Friday, April 19, 2019

For Good Friday: My Song Is Love Unknown

My song is love unknown,
My Saviour’s love to me;
Love to the loveless shown,
That they might lovely be.
O who am I,
That for my sake
My Lord should take
Frail flesh and die?

He came from His blest throne
Salvation to bestow;
But men made strange, and none
The longed-for Christ would know:
But O! my Friend,
My Friend indeed,
Who at my need
His life did spend.

Sometimes they strew His way,
And His sweet praises sing;
Resounding all the day
Hosannas to their King:
Then “Crucify!”
is all their breath,
And for His death
they thirst and cry.

Why, what hath my Lord done?
What makes this rage and spite?
He made the lame to run,
He gave the blind their sight,
Sweet injuries!
Yet they at these
Themselves displease,
and ’gainst Him rise.

They rise and needs will have
My dear Lord made away;
A murderer they save,
The Prince of life they slay,
Yet cheerful He
to suffering goes,
That He His foes
from thence might free.

In life no house, no home,
My Lord on earth might have;
In death no friendly tomb,
But what a stranger gave.
What may I say?
Heav'n was his home;
But mine the tomb
Wherein he lay.

Here might I stay and sing,
No story so divine;
Never was love, dear King!
Never was grief like Thine.
This is my Friend,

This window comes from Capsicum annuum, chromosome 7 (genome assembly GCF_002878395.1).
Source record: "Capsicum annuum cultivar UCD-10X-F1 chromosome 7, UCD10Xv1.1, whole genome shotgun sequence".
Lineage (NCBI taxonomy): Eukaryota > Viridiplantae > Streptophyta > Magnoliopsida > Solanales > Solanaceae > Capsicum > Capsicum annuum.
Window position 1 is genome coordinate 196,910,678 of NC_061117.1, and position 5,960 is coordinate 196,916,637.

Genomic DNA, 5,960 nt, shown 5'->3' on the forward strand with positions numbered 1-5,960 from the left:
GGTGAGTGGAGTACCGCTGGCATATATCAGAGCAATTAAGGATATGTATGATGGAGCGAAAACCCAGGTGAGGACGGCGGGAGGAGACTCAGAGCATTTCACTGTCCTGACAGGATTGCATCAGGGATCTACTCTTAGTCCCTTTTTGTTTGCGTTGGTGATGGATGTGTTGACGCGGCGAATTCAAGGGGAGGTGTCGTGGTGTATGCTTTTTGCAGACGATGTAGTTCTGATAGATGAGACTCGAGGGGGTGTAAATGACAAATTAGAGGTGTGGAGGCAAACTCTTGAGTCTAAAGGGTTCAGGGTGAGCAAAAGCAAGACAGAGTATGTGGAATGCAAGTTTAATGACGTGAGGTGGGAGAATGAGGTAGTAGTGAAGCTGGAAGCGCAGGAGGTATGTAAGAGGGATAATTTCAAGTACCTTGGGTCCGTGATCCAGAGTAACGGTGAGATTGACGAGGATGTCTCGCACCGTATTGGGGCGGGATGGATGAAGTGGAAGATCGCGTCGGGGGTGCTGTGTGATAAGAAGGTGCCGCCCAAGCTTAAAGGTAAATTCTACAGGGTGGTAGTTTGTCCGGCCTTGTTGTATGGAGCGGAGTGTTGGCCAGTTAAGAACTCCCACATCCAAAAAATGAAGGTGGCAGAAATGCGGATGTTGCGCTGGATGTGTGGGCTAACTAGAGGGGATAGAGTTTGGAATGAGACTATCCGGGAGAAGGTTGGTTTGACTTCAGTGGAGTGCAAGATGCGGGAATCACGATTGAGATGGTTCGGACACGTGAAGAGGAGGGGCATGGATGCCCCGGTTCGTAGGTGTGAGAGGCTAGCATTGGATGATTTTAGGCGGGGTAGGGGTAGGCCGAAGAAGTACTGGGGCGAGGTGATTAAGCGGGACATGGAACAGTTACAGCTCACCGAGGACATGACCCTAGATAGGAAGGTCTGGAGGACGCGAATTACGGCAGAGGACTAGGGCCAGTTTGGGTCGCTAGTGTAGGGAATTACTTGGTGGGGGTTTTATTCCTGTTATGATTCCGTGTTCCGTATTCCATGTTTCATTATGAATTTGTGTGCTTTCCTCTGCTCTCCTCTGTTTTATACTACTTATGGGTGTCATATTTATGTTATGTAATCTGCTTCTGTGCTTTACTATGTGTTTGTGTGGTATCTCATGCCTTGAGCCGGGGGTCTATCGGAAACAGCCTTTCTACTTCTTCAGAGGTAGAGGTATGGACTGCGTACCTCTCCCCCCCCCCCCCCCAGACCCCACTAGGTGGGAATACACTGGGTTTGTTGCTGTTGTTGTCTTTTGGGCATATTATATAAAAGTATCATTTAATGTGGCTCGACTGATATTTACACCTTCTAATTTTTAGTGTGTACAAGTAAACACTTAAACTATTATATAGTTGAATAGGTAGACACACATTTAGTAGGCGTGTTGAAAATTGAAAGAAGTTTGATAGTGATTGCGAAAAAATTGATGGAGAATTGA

in Whose sweet praise
I all my days
could gladly spend.

According this United Methodist Church site:

Samuel Crossman (1624-1684), an Anglican minister, received a bachelor of divinity at Penbroke (sic) [Pembroke] College, Cambridge. He then served both an Anglican parish at All Saints, Sudbury, and a Puritan congregation. 

Crossman sympathized with the Puritan cause as a dissenting religious body within the context of the Anglican Church of England. He participated in the 1661 Savoy Conference, which attempted to revise the Book of Common Prayer so that it could serve both Puritans and Anglicans. 

The Conference was unsuccessful, and the 1662 Act of Uniformity expelled some 2,000 Anglican ministers, including Crossman. He recanted and was soon ordained in 1665, becoming a royal chaplain. He was called to a position in Bristol in 1667 and became Dean of Bristol Cathedral in 1683. 

This poignant meditation of the Passion of Christ was published just before Crossman’s ordination, in The Young Man’s Meditation (1664). This short book of poems was reprinted in 1683, and the poem appeared for the first time as a hymn in the Anglican Hymn Book in 1686, just two years after the author’s death. 

On the first line of the poem, I have linked a performance of the hymn setting by John Ireland. The illustration is from the Book of Hours of Angers.

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